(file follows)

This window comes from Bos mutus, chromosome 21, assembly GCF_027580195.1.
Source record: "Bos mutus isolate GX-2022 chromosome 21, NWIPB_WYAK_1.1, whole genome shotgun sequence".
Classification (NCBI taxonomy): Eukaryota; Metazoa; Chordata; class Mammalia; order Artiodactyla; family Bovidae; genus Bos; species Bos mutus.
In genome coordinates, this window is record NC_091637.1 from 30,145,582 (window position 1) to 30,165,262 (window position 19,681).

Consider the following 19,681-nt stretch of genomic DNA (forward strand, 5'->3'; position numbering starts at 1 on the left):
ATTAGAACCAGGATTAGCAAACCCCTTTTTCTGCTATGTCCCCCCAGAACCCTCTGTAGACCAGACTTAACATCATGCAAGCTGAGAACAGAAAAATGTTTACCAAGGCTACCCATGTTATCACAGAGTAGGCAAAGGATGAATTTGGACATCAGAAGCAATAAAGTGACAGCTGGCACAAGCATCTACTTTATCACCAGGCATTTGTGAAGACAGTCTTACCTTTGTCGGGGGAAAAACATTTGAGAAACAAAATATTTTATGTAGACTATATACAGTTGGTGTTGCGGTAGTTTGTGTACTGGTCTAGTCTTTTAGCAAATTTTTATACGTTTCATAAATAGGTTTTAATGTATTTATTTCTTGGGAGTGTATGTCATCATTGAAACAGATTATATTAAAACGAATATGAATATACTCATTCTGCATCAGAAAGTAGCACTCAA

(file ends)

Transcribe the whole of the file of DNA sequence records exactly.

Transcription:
This window comes from Bos mutus, chromosome 21, assembly GCF_027580195.1.
Source record: "Bos mutus isolate GX-2022 chromosome 21, NWIPB_WYAK_1.1, whole genome shotgun sequence".
Classification (NCBI taxonomy): Eukaryota; Metazoa; Chordata; class Mammalia; order Artiodactyla; family Bovidae; genus Bos; species Bos mutus.
In genome coordinates, this window is record NC_091637.1 from 30,145,582 (window position 1) to 30,165,262 (window position 19,681).

Consider the following 19,681-nt stretch of genomic DNA (forward strand, 5'->3'; position numbering starts at 1 on the left):
ATTAGAACCAGGATTAGCAAACCCCTTTTTCTGCTATGTCCCCCCAGAACCCTCTGTAGACCAGACTTAACATCATGCAAGCTGAGAACAGAAAAATGTTTACCAAGGCTACCCATGTTATCACAGAGTAGGCAAAGGATGAATTTGGACATCAGAAGCAATAAAGTGACAGCTGGCACAAGCATCTACTTTATCACCAGGCATTTGTGAAGACAGTCTTACCTTTGTCGGGGGAAAAACATTTGAGAAACAAAATATTTTATGTAGACTATATACAGTTGGTGTTGCGGTAGTTTGTGTACTGGTCTAGTCTTTTAGCAAATTTTTATACGTTTCATAAATAGGTTTTAATGTATTTATTTCTTGGGAGTGTATGTCATCATTGAAACAGATTATATTAAAACGAATATGAATATACTCATTCTGCATCAGAAAGTAGCACTCAA